As a kid, one of the magazines that was always on our coffee table at home was National Geographic – and I credit this to inspiring my love for travel and photography!
Growing up, I always thought that being a photographer who traveled the world would be a DREAM JOB. Thirty-something years later, I still think that’s the case…but it’s just not my day job. Instead, it’s a side hobby – and that works for now.
Over the years, I’ve graduated from a disposable camera, to my very first digital camera, to a beginner-level DSLR camera, and I’ve managed to pick up a few tips for travel photography.
I’ve gotten lots of questions about my photos lately, so I wanted to write a post to share all of my tips with you!
Tips for travel photography before you leave home
Some of my favorite tips for travel photography start before you even leave home! Seriously – preparation is everything. Before you head out on a trip, there’s a few things you can do in advance that will have a big impact on how your photos turn out.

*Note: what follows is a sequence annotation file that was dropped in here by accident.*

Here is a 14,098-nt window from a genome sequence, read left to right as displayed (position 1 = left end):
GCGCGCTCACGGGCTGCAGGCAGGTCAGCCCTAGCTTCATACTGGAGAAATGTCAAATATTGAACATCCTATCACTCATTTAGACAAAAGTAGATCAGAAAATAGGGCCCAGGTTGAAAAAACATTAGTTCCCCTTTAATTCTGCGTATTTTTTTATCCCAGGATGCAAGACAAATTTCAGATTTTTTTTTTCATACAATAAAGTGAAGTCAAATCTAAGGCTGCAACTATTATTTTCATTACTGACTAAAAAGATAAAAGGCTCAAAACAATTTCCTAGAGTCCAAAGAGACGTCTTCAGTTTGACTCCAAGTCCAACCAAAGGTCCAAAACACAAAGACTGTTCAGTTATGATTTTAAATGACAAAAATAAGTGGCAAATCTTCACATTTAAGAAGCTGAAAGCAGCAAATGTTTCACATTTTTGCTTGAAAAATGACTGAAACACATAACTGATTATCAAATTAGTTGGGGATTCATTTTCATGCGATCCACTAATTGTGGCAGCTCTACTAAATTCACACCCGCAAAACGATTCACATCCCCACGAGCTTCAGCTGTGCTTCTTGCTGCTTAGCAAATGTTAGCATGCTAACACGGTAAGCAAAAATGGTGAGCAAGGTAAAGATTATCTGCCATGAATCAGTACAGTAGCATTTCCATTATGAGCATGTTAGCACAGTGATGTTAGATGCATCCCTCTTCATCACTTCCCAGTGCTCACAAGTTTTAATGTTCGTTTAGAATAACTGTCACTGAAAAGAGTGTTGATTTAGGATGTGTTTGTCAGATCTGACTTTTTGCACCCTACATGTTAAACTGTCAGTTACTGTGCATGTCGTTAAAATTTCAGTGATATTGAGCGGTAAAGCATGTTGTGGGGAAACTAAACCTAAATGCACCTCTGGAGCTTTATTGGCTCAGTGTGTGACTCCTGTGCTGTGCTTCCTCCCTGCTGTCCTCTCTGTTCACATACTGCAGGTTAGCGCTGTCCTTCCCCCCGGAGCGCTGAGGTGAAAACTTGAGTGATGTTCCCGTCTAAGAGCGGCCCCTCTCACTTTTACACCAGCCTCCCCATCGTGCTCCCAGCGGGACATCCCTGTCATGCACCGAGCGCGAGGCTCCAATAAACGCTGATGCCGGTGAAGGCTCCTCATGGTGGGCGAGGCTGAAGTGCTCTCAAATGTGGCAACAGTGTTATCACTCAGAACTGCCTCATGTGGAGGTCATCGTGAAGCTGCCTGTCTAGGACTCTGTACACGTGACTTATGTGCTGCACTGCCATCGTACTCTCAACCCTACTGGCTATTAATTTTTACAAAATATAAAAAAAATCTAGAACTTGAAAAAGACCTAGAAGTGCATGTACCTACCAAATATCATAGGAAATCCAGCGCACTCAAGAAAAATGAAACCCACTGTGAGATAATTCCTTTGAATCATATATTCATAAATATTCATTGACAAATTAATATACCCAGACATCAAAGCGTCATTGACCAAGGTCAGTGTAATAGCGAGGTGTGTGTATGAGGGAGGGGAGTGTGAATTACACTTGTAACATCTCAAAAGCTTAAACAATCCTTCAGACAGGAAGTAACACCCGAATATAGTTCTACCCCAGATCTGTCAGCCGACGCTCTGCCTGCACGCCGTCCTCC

Rent the gear you need online
You definitely don’t need to OWN expensive photography equipment – especially if you’re only going to use it every once in a while. Renting cameras and lenses online is a great alternative for buying the equipment yourself.
If you’re interested in scoping this out, check out this site which has great deals on renting both cameras and lenses.
By renting online, you also don’t have to worry about having your own gear damaged, lost or stolen, since you can purchase insurance to cover these kinds of unforeseen events. This is huge! Camera equipment is EXPENSIVE, so it’s really nice not to worry about losses or damage.
I took the photo above with a lens I rented online for my safari trip. Without a special zoom lens, I would have never gotten this amazing photo of a lioness!
Check out online classes to brush up on your skills
Did you know that you can learn a ton of amazing tips for travel photography online? Way, way more than I could ever incorporate into a single blog post. Check out this course which is pretty amazing, specific to travel photography, and covers all of the basics.
It’s an investment, but when you think about how much you’re already spending on travel, it’s an investment that will allow you to get more out of your trip. I look back on trips from years ago and wish I’d invested in learning more photography skills earlier on!